To add on to this, my employees had no respect for me, was it because I was a woman? Was it because I was a new owner? Or was it because I was only a spry 26-year-old? Maybe a bit of everything. But I honestly don’t blame them. At the end of the day the real reason was that I didn’t know how to be a leader at the time. That needed to change. The company was going to follow my lead, good or bad. I needed to change.
“By the end of the first year, we had a net loss of $800,000+, our credit cards were maxed out… The company was going to follow my lead, good or bad. I needed to change.”
What helped me make these changes?
I am a big believer in learning and growing from trials. There are lessons in every low point. If you are going to go through pain, you might as well make the most of it and get everything you can out of it. Also, if the pain was caused by a mistake I made, then I’m going to be sure not to do it again. If it wasn’t a mistake then it was some sort of blessing so lets repeat that again. That is how I literally handled all situations during that time and to be honest… still do.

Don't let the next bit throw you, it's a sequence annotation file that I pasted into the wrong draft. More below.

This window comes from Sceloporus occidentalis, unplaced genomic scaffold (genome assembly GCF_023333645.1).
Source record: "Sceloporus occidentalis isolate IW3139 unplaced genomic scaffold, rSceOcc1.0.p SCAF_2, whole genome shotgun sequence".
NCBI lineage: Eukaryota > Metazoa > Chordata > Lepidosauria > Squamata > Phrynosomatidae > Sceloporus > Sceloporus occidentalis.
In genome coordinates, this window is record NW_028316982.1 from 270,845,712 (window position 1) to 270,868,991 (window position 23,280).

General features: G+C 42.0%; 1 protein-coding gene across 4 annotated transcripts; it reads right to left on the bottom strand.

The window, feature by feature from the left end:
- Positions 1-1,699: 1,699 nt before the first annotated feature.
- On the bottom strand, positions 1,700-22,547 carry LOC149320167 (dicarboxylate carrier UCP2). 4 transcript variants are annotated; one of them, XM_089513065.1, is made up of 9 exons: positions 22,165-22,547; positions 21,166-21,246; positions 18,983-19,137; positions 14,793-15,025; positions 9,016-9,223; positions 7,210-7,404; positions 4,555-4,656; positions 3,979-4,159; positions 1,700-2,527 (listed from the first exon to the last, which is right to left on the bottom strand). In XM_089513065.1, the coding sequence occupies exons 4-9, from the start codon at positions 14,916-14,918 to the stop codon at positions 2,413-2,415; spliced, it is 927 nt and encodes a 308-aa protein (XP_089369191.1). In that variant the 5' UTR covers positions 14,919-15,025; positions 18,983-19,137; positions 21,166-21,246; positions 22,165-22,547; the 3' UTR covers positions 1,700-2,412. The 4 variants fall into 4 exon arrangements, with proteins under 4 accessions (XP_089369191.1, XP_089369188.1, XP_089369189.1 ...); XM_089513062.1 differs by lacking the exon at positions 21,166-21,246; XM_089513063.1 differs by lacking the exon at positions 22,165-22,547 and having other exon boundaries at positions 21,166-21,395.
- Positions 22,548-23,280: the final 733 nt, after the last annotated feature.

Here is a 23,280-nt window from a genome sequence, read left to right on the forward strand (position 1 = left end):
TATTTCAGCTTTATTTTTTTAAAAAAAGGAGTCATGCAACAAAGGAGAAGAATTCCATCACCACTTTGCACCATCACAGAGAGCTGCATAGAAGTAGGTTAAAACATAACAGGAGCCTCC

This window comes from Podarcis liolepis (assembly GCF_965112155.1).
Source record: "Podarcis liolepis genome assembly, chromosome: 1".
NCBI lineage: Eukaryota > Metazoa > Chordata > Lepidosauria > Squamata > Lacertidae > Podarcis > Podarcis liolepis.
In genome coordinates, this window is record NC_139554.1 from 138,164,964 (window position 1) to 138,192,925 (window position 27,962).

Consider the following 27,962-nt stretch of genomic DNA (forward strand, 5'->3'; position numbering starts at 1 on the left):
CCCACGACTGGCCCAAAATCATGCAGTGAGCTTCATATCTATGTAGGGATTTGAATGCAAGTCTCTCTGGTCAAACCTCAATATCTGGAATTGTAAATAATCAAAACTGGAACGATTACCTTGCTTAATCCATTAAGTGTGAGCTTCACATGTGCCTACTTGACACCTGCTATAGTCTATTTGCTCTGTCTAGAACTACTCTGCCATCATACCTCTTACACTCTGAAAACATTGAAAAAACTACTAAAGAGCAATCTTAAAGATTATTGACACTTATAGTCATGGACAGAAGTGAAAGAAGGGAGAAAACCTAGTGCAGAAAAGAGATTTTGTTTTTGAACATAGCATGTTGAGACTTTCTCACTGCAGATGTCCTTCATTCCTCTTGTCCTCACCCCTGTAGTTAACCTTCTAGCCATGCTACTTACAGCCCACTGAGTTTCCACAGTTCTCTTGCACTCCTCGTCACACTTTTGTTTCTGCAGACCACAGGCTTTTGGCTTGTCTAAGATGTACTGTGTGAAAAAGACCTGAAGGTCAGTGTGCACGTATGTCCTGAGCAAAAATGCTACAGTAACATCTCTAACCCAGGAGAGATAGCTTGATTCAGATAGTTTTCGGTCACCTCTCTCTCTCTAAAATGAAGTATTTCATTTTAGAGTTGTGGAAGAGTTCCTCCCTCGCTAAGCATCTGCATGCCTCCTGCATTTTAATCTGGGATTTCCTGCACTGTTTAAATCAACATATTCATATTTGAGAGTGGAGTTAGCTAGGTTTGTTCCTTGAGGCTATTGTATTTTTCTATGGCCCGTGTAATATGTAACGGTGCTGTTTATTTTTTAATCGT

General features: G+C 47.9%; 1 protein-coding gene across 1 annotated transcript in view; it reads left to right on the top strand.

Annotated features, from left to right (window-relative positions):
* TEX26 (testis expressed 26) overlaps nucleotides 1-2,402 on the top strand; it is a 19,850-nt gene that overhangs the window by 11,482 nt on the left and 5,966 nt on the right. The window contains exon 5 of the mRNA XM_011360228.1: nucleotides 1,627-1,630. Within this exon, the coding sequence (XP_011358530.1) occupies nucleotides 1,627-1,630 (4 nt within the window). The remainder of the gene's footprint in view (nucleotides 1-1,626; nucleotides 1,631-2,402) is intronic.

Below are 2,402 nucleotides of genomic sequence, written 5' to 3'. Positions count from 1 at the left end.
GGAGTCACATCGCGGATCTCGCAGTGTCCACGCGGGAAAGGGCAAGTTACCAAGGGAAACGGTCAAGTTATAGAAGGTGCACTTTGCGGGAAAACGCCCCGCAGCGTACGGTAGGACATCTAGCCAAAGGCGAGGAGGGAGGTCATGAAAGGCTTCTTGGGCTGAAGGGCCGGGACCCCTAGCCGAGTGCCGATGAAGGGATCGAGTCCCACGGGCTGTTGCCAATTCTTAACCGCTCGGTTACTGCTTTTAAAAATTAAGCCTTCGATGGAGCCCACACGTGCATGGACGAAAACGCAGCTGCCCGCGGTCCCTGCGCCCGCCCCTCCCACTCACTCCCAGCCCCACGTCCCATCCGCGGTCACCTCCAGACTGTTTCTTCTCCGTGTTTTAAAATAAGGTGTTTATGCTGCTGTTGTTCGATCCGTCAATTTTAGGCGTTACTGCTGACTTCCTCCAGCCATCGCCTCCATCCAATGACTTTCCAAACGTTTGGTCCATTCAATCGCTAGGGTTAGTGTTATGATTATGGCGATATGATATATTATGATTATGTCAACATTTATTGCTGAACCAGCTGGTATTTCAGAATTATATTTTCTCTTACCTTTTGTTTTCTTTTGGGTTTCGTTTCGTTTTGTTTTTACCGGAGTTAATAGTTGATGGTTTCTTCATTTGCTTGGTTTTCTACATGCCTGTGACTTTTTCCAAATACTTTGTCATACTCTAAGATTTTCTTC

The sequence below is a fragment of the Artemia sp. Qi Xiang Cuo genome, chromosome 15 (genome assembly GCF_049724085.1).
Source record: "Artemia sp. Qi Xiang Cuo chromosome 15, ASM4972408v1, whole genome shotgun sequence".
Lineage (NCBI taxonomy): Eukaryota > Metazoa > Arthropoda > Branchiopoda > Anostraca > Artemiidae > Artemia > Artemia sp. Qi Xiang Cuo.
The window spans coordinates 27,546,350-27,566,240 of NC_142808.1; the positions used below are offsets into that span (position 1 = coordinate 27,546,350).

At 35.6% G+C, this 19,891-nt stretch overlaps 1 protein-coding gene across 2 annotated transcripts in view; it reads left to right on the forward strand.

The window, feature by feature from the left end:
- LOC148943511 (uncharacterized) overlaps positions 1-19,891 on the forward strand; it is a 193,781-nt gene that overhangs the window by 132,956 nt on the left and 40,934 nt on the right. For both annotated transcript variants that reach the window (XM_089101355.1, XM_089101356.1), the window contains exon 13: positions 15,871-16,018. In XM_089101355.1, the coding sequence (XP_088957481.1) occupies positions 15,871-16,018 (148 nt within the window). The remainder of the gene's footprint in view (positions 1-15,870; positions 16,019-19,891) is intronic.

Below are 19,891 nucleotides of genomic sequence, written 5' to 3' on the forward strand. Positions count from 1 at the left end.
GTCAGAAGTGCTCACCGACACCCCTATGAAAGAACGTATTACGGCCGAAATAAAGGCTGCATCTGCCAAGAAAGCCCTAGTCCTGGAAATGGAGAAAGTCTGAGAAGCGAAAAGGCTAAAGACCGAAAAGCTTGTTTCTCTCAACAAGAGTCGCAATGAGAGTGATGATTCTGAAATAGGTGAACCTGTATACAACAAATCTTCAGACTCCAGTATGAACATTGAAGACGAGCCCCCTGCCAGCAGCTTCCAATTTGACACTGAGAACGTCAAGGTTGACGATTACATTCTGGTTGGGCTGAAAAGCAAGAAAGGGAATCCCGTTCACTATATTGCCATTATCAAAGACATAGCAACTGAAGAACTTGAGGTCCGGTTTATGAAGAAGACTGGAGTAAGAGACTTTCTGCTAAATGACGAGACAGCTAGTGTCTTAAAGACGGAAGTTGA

I had to work on myself in order to be the leader my company needed. I believe knowledge is power and I tried to take in as much knowledge about this restoration/construction industry as possible. (4) I spoke to other business owners, fellow restorers, business consultants, basically anyone with business experience. (5) I went to class after class and soaked in as much as I could. I did what I could to embed knowledge about leadership, culture and being a good owner on top of getting my certifications and increasing my understanding of day-to-day operational tasks.